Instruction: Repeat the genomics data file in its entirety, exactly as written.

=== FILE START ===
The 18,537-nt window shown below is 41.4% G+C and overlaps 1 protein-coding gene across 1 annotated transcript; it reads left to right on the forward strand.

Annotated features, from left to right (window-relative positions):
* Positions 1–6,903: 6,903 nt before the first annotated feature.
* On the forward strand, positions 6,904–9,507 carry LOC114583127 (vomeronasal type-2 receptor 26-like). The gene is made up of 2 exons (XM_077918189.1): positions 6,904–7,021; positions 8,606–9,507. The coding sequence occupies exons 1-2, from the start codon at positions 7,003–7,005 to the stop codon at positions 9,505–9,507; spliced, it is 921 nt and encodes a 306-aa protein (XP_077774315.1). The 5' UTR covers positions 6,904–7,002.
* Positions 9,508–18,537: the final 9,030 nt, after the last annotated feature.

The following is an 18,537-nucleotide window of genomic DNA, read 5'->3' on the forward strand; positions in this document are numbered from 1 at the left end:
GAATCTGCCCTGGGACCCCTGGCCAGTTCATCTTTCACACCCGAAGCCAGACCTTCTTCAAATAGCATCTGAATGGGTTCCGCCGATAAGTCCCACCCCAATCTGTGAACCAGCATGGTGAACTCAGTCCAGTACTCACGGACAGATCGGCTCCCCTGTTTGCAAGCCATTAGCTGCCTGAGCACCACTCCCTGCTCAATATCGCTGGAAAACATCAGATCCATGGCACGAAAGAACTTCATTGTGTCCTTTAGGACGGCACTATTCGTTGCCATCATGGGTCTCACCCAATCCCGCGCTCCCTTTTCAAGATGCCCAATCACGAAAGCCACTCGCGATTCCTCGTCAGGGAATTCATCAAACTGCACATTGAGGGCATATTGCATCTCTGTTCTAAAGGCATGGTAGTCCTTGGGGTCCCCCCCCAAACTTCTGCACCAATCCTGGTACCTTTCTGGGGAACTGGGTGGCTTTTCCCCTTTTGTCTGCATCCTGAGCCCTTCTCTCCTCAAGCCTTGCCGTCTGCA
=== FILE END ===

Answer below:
The 18,537-nt window shown below is 41.4% G+C and overlaps 1 protein-coding gene across 1 annotated transcript; it reads left to right on the forward strand.

Annotated features, from left to right (window-relative positions):
* Positions 1–6,903: 6,903 nt before the first annotated feature.
* On the forward strand, positions 6,904–9,507 carry LOC114583127 (vomeronasal type-2 receptor 26-like). The gene is made up of 2 exons (XM_077918189.1): positions 6,904–7,021; positions 8,606–9,507. The coding sequence occupies exons 1-2, from the start codon at positions 7,003–7,005 to the stop codon at positions 9,505–9,507; spliced, it is 921 nt and encodes a 306-aa protein (XP_077774315.1). The 5' UTR covers positions 6,904–7,002.
* Positions 9,508–18,537: the final 9,030 nt, after the last annotated feature.

The following is an 18,537-nucleotide window of genomic DNA, read 5'->3' on the forward strand; positions in this document are numbered from 1 at the left end:
GAATCTGCCCTGGGACCCCTGGCCAGTTCATCTTTCACACCCGAAGCCAGACCTTCTTCAAATAGCATCTGAATGGGTTCCGCCGATAAGTCCCACCCCAATCTGTGAACCAGCATGGTGAACTCAGTCCAGTACTCACGGACAGATCGGCTCCCCTGTTTGCAAGCCATTAGCTGCCTGAGCACCACTCCCTGCTCAATATCGCTGGAAAACATCAGATCCATGGCACGAAAGAACTTCATTGTGTCCTTTAGGACGGCACTATTCGTTGCCATCATGGGTCTCACCCAATCCCGCGCTCCCTTTTCAAGATGCCCAATCACGAAAGCCACTCGCGATTCCTCGTCAGGGAATTCATCAAACTGCACATTGAGGGCATATTGCATCTCTGTTCTAAAGGCATGGTAGTCCTTGGGGTCCCCCCCCAAACTTCTGCACCAATCCTGGTACCTTTCTGGGGAACTGGGTGGCTTTTCCCCTTTTGTCTGCATCCTGAGCCCTTCTCTCCTCAAGCCTTGCCGTCTGCA